Community Development Block Grant
Department of Housing and Community Development

Contact Person: Bill PavailTelephone Number: 916-327-8887

Purpose: Provides federal grants to local communities to finance housing rehabilitation, public facilities and community development projects. Planning and technical assistance grants are also available. At least 51 percent of grant funds statewide must be used for housing programs, 30 percent for economic development activities, and 10 percent for planning and technical assistance. Grants can be used as a local match for other federal economic development programs.

Budget: $43,254,000 for FY 1994-95.

Funding Source: Federal block grant funds.

Number of PYs: 12

Clients: Cities under 50,000 population and counties under 200,000 population. Larger jurisdictions receive direct funding from the U.S. Department of Housing and Urban Development.

Service Delivery: Requests For Proposals are sent out to cities, counties and consultants on a continuous basis. Grant and planning technical assistance is provided to communities that are seeking block grant funds for the first time.

Program Activity: Measures of activity include the number of responses to the Request for Proposals (RFPs) that are sent out and the number that successfully obtain funding from the program. Further measures of activity have not been developed.


Emergency Housing Assistance Program
Department of Housing and Community Development

Contact Person: Tom BettencourtPhone Number: 916-327 3649

Purpose: Provides emergency grant funds to emergency shelter providers for homeless individuals and families.

Budget: $2 million for FY 1994-95.

Funding Source: Emergency Housing Assistance Fund.

Number of PYs: 7

Clients: Local government agencies and non-profit corporations that shelter the homeless on an emergency basis. Shelters must provide staff and support services to residents.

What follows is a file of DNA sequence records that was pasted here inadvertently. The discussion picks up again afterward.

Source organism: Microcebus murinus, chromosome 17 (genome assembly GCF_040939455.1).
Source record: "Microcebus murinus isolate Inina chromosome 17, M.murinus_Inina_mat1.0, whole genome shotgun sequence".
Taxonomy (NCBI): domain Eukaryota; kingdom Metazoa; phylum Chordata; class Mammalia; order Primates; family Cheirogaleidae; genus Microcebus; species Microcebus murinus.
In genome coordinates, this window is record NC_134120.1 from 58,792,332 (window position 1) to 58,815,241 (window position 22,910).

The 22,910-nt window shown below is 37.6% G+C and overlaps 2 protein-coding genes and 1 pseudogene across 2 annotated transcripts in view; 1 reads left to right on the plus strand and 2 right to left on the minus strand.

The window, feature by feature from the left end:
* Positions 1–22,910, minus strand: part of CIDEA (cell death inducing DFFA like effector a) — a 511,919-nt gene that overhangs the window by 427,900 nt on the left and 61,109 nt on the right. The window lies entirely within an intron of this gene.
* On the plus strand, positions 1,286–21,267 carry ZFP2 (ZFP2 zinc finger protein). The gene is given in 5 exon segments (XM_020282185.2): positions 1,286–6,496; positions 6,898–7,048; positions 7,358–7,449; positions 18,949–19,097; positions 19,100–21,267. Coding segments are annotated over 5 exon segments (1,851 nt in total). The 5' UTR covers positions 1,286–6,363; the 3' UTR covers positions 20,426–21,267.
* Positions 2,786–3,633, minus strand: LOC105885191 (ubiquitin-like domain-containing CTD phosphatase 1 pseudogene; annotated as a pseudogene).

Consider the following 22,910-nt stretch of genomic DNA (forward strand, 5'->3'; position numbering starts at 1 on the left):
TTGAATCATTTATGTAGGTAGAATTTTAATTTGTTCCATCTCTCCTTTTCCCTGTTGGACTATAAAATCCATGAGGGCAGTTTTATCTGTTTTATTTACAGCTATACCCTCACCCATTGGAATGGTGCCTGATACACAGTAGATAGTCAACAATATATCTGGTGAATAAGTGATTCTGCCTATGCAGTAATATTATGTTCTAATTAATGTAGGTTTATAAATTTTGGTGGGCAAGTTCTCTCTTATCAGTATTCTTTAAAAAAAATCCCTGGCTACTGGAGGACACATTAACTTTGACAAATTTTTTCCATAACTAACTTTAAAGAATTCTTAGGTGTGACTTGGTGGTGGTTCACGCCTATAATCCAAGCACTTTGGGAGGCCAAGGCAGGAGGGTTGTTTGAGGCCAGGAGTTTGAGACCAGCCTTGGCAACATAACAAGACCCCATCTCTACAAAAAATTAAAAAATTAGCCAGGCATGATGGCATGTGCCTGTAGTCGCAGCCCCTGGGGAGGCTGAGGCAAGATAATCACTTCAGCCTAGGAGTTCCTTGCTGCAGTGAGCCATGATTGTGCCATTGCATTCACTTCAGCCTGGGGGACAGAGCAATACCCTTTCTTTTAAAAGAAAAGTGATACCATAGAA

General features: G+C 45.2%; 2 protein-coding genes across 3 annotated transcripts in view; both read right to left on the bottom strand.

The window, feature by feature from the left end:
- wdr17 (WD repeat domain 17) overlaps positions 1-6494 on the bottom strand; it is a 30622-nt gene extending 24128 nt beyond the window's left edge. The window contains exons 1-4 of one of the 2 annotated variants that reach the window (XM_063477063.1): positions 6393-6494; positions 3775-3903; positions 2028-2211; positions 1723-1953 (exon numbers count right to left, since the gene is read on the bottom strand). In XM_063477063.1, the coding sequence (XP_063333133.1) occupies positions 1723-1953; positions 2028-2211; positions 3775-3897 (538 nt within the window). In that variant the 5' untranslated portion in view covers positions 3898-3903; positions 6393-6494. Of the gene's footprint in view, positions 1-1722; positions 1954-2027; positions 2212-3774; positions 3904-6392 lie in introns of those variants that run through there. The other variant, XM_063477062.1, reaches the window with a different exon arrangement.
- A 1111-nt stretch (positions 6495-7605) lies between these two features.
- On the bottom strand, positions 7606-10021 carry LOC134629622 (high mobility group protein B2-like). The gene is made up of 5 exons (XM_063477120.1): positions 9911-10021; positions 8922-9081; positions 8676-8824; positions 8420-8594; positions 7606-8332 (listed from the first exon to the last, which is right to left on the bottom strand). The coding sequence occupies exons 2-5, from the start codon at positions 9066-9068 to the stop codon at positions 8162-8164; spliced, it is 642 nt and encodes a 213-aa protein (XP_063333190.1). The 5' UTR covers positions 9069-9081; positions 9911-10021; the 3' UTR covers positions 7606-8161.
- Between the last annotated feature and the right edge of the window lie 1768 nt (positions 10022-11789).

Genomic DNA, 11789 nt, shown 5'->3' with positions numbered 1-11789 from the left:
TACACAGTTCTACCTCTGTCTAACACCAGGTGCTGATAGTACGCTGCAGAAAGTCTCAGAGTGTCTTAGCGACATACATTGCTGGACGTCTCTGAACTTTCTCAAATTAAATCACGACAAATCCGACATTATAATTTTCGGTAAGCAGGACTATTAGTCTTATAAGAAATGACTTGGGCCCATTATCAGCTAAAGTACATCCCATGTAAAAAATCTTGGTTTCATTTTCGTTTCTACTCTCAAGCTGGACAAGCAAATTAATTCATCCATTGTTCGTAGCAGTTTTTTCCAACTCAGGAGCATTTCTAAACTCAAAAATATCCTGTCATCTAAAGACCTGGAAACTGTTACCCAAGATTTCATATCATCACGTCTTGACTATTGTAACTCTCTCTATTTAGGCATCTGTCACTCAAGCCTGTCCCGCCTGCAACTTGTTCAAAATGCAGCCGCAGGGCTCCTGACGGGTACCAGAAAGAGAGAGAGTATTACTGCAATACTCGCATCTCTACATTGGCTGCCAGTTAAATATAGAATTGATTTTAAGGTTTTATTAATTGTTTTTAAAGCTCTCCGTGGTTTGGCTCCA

Service Delivery: Each county receives a grant allocation. Twenty percent of the total allocation is made available to non-urban counties. In some counties, an authorized local board of shelter service providers may distribute, rank, and prioritize applications for funding. Final award confirmation is made by Department of Housing and Community Development. Where no local board exists, applications are submitted directly to the State. Grants are made for rehabilitation, renovation, expansion of existing facilities, site acquisition (including lease or purchase of an existing site or facility), equipment purchase, vouchers, and administration of the award (limited to no more than five percent of a single award).

Program Activity: The department does not have sufficient staff to maintain a database would connects the grants administered by the program to various shelters. Staff state that the program has offered 430,000 person/shelter/days of service over the life of the program. (The statistical unit of person/shelter/days describes one homeless person being served in a shelter for one night.)

Family Housing Demonstration Program
Department of Housing and Community Development